I was thrilled to capture some photos of a beautiful Scissor-tailed Flycatcher during a recent trip to the Sequoyah National Wildlife Refuge in Oklahoma. As a wildlife photographer, I’m always looking to get shots of interesting birds in their natural habitats. The Scissor-tail is a stunning bird found in the southern Great Plains, known for its incredibly long, forked tail.
I spotted this flycatcher perched on a weed near the auto tour road through the refuge. One of the challenges of photographing these birds is getting close enough for great shots without disturbing them. I took an approach of slowly driving up nearer to the bird, stopping to take some quick photos, and then easing forward again.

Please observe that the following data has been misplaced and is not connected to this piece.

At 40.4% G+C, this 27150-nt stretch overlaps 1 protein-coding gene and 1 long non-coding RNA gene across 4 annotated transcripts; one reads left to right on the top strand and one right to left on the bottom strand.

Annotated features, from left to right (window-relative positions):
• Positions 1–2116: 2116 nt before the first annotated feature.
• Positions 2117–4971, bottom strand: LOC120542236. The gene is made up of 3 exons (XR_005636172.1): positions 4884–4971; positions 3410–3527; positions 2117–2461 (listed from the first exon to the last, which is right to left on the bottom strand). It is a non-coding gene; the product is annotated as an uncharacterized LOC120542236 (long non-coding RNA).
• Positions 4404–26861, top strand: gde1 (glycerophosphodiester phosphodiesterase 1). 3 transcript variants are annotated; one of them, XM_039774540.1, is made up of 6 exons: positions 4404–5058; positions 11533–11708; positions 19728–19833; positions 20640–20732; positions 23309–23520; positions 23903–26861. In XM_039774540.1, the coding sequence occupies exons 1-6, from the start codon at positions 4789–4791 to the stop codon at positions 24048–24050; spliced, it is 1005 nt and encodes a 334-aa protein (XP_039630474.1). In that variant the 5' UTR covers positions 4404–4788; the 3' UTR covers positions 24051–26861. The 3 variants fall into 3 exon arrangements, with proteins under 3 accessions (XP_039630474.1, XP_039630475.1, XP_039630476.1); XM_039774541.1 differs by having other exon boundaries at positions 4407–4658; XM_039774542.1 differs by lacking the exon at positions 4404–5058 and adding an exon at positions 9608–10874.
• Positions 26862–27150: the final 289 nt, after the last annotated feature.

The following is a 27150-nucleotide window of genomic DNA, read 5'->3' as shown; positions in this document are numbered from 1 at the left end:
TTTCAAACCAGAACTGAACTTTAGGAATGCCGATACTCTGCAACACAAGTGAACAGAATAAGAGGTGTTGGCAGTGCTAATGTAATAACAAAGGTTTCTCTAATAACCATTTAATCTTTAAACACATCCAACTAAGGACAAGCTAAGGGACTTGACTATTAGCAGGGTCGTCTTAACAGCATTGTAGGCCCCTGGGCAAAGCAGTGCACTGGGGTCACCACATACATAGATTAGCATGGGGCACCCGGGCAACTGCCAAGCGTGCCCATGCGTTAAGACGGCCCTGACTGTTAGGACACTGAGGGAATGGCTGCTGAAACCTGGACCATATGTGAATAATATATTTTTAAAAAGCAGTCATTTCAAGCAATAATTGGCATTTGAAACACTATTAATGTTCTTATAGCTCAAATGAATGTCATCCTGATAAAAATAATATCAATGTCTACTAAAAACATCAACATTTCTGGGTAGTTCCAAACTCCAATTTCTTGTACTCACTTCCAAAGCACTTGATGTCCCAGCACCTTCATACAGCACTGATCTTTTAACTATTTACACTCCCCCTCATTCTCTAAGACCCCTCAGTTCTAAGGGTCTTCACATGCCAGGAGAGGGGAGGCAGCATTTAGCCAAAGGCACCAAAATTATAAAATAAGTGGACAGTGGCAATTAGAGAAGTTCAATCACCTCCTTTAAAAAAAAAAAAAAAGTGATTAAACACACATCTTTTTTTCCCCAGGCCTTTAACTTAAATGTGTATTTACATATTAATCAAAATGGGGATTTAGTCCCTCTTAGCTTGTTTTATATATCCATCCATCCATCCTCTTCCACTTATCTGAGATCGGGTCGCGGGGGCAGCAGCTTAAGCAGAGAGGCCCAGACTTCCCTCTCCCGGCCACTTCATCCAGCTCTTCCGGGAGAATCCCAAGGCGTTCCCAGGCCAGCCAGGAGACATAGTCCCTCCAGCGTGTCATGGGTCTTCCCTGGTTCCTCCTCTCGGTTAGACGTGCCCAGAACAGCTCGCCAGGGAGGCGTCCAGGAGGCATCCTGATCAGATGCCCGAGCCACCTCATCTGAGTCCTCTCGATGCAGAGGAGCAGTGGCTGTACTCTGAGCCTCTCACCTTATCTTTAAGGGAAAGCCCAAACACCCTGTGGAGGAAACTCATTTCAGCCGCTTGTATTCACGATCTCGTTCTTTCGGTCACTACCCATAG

The Scissor-tail continued singing, apparently unbothered by my presence. I was able to get within about 30 feet as it vocalized its brisk, twittering song. Its melody changes throughout the breeding season, but this one was singing what sounded like a mix of lower whistles and higher-pitched notes.
I captured some beautiful images of the flycatcher in its natural habitat, showing off its graceful forms and subtle reddish-pink shading. It was a thrill to document this special species up close. The Scissor-tail’s song will stick with me as a reminder of the natural wonders Oklahoma’s wildlife refuges have to offer. Being able to observe and photograph one of these unique songbirds in its natural environment was an unforgettable experience.
- Camera: Canon EOS R5
- Lens: Canon EF 800 mm f/11
- Location: Sequoyah National Wildlife Refuge (Oklahoma)
- Date and Time Taken: July 24, 2021 (8:23 A.M.)
- Exposure Mode: Manual
- Aperture: f11 (Fixed)
- Shutter speed: 1/2000
- ISO: 1600 (Auto)
- Exposure Compensation: 0
- Focal Length: 800 mm